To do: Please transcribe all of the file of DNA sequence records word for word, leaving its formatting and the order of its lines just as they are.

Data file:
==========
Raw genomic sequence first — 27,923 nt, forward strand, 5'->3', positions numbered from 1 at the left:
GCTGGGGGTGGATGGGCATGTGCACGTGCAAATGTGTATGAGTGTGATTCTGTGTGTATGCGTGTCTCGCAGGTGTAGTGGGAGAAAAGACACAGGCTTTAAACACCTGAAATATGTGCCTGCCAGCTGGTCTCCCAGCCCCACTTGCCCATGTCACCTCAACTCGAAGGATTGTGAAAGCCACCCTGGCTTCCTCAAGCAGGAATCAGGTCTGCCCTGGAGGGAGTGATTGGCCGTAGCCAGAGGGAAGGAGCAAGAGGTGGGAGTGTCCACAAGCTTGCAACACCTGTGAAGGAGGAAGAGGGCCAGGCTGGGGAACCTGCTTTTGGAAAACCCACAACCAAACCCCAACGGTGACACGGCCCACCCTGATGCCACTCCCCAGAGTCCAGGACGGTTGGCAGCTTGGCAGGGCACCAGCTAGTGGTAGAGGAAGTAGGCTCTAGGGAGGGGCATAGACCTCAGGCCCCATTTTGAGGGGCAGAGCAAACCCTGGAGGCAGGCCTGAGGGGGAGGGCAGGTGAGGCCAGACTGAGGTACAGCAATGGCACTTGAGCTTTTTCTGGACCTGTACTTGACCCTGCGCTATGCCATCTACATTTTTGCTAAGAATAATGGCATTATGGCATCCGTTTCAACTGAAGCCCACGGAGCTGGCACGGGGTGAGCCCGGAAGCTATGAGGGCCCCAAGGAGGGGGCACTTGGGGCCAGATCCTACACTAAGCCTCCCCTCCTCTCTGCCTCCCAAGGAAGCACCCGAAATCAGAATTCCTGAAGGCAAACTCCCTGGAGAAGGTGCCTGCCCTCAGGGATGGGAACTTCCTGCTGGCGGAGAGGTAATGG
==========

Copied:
Raw genomic sequence first — 27,923 nt, forward strand, 5'->3', positions numbered from 1 at the left:
GCTGGGGGTGGATGGGCATGTGCACGTGCAAATGTGTATGAGTGTGATTCTGTGTGTATGCGTGTCTCGCAGGTGTAGTGGGAGAAAAGACACAGGCTTTAAACACCTGAAATATGTGCCTGCCAGCTGGTCTCCCAGCCCCACTTGCCCATGTCACCTCAACTCGAAGGATTGTGAAAGCCACCCTGGCTTCCTCAAGCAGGAATCAGGTCTGCCCTGGAGGGAGTGATTGGCCGTAGCCAGAGGGAAGGAGCAAGAGGTGGGAGTGTCCACAAGCTTGCAACACCTGTGAAGGAGGAAGAGGGCCAGGCTGGGGAACCTGCTTTTGGAAAACCCACAACCAAACCCCAACGGTGACACGGCCCACCCTGATGCCACTCCCCAGAGTCCAGGACGGTTGGCAGCTTGGCAGGGCACCAGCTAGTGGTAGAGGAAGTAGGCTCTAGGGAGGGGCATAGACCTCAGGCCCCATTTTGAGGGGCAGAGCAAACCCTGGAGGCAGGCCTGAGGGGGAGGGCAGGTGAGGCCAGACTGAGGTACAGCAATGGCACTTGAGCTTTTTCTGGACCTGTACTTGACCCTGCGCTATGCCATCTACATTTTTGCTAAGAATAATGGCATTATGGCATCCGTTTCAACTGAAGCCCACGGAGCTGGCACGGGGTGAGCCCGGAAGCTATGAGGGCCCCAAGGAGGGGGCACTTGGGGCCAGATCCTACACTAAGCCTCCCCTCCTCTCTGCCTCCCAAGGAAGCACCCGAAATCAGAATTCCTGAAGGCAAACTCCCTGGAGAAGGTGCCTGCCCTCAGGGATGGGAACTTCCTGCTGGCGGAGAGGTAATGG